Canada: no entry for immigrants with HIV
21 September 2000 (Toronto Star)
OTTAWA, 21 September 2000 (Toronto Star)
Refugees and those with close family in Canada are excepted
By Allan Thompson
Toronto Star Ottawa Bureau
Immigrants with HIV will be banned from entering Canada, Citizenship and Immigration Minister Elinor Caplan said yesterday.
The only exceptions will be for refugees who come to Canada because they fear persecution in their homelands, or immigrants who already have close family members in Canada, such as spouses, partners and dependent children.
Caplan told reporters yesterday she would act on a recommendation from Health Canada that all would-be immigrants face routine testing for HIV before they are allowed into the country.
"That would make you medically inadmissible," Caplan said.
Critics called the testing unnecessary.
Ralf Jurgens of the Canadian AIDS-HIV Legal Network said there are no public health grounds for HIV testing of immigrants. That is the position of the United Nations, he said.
"We don’t test all Canadians for HIV. The simple reason for that is that HIV is not easily transmissible. It is only transmitted through sexual contact or the sharing of (drug) injection equipment."
Worldwide, 34.3 million people are infected with the human immuno-deficiency virus (HIV), which causes AIDS, according to data from the 13th International AIDS Conference in South Africa this spring.
Caplan said people with HIV would be barred both because they could put a strain on Canada’s health care system and because they could endanger other residents of Canada.
"The health of Canadians will be the number one priority," Caplan said.
She noted there already is mandatory testing for syphilis and tuberculosis.
Those who test positive for syphilis or TB may be admitted but are subject to follow-up tracking.
An internal Health Canada memorandum, obtained under the Access to Information Act, describes the existing policy (of no HIV screening) as "the highest health risk option, since persons who do not know their HIV status are currently admitted and thus present an increased risk of spreading HIV to others."
"What the scientists concluded is that from the point of view of the health of Canadians, we have to take into account the possibility of others being infected with HIV," Health Minister Allan Rock told reporters.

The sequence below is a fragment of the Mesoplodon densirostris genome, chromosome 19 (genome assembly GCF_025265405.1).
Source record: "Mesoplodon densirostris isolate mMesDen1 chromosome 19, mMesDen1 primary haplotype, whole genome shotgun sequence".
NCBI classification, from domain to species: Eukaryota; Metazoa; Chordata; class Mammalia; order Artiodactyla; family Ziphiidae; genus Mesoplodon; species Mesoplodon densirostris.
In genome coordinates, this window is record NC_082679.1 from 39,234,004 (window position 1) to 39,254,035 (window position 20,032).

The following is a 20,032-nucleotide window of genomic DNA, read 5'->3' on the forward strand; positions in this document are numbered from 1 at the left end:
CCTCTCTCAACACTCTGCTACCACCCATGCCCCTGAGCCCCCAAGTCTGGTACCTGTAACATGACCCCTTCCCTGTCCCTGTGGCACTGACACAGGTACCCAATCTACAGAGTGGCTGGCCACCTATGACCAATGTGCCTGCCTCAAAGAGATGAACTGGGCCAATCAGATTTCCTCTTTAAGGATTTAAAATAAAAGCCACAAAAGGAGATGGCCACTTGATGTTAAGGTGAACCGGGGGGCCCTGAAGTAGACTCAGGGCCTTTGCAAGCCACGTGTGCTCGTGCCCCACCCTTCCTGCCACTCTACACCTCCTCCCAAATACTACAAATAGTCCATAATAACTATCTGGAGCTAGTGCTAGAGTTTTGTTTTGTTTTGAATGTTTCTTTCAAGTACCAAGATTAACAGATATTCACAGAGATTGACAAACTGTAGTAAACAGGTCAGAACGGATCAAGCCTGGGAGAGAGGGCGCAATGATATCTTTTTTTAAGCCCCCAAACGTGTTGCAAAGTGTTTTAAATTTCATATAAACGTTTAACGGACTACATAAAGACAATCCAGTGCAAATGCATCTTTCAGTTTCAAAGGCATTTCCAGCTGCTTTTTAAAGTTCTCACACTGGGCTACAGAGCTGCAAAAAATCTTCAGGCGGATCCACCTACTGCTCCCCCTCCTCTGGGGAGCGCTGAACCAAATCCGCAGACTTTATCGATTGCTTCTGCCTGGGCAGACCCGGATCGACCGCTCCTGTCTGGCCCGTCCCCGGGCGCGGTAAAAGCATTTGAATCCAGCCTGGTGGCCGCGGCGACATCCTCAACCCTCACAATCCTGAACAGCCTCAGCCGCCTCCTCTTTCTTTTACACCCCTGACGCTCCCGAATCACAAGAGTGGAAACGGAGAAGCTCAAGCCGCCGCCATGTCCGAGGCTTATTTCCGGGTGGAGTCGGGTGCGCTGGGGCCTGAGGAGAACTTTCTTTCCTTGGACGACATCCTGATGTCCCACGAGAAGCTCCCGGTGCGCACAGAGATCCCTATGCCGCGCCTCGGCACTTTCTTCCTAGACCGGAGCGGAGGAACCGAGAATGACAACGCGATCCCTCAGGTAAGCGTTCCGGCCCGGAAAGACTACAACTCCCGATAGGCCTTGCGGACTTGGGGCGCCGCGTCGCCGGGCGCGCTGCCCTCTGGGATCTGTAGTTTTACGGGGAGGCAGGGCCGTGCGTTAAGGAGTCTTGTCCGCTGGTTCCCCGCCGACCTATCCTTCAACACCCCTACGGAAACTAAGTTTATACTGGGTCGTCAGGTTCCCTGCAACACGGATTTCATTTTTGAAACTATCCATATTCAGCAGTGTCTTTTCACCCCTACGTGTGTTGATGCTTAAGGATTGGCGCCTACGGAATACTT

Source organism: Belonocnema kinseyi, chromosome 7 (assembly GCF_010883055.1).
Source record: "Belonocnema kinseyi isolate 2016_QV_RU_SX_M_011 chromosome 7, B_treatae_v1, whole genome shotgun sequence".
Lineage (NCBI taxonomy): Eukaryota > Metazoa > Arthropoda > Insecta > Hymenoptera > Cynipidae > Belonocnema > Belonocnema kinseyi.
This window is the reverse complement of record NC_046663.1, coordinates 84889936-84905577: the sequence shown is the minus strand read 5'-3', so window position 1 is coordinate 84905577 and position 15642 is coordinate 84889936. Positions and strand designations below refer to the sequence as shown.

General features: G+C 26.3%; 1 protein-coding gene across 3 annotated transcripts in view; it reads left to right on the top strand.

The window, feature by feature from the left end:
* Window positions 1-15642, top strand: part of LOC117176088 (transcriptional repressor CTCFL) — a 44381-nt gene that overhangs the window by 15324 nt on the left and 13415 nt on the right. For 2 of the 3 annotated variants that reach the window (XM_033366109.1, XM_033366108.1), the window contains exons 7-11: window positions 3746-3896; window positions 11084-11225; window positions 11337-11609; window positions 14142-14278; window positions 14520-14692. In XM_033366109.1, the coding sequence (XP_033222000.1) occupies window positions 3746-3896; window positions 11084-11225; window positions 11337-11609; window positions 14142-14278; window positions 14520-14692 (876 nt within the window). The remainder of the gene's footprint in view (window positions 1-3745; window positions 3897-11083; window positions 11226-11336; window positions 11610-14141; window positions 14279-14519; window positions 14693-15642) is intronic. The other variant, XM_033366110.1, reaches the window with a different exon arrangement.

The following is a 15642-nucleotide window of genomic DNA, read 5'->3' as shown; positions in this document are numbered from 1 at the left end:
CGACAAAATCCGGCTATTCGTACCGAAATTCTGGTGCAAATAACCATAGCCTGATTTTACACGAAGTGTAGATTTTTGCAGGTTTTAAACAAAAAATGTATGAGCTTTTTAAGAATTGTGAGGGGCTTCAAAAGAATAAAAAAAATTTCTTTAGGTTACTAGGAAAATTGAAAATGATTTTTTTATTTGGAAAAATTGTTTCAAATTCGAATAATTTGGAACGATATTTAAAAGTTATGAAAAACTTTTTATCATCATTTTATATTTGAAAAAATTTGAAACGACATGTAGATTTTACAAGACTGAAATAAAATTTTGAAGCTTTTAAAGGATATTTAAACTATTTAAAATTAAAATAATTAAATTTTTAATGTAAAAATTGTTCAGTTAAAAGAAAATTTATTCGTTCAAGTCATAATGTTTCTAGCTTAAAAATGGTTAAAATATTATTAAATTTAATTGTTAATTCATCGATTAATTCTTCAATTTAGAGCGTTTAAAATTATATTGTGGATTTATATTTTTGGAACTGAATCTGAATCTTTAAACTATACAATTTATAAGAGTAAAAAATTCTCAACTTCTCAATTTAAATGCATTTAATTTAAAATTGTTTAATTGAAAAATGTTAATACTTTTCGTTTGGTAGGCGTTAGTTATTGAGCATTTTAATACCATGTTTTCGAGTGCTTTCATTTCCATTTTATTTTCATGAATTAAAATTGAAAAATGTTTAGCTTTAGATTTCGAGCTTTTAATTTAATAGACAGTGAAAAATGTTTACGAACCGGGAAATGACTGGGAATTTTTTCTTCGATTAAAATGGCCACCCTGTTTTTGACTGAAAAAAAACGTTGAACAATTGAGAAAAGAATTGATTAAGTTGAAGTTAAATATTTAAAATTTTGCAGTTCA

Health Canada calculated that on average, a migrant with an infectious disease like HIV transmits the condition to at least one Canadian resident.
It is not known how many HIV-infected immigrants enter Canada but the estimate is one in 1,000, said Ron St. John of the federal Laboratory Centre for Disease Control.
It is estimated that HIV-infected immigrants generate 37 HIV infections in Canada each year, he said.
The lifetime medical cost of caring for an HIV-infected patient is in the range of $150,000 to $260,000, he said.
While Health Canada recommended mandatory HIV tests for all visitors, refugees and immigrants, Caplan said it is not feasible to impose the HIV test on the millions of visitors or returning travellers who enter Canada every year.
"We know that it is impossible to shrink wrap our borders," she said.
Instead, the measure will be applied only to applicants for landed immigrant status.
The issue has come up before. In 1995, then immigration minister Sergio Marchi considered mandatory testing for HIV but never imposed the measure.
In a 1995 report, a group of doctors, economists and medical ethics experts concluded that immigrants with heart disease pose more of a potential health burden to Canada than those with HIV.
Several states restrict the entry of people with HIV. Singapore, for example, requires anyone who wants to live and work there for more than six months to undergo a test for the virus. Those found infected are expelled.
Australia screens newcomers but allows those with HIV to stay, provided they meet certain criteria, such as having a spouse who is a citizen.
The United States tests new immigrants for the virus and also bars people known to be infected from entering even for short visits.
Dr. Philip Berger, an AIDS expert at St. Michael’s Hospital, said there’s no need to screen newcomers for HIV since this virus isn’t casually transmitted.
"People can protect themselves," he said, adding targeting immigrants smacks of racism.
"Since HIV prevalence is higher in African countries, this would be a good way of keeping out immigrants from those areas," Berger said. "This policy will discriminate against people in the poorest countries in the world - mostly non-white countries."
With files from Leslie Papp and Canadian Press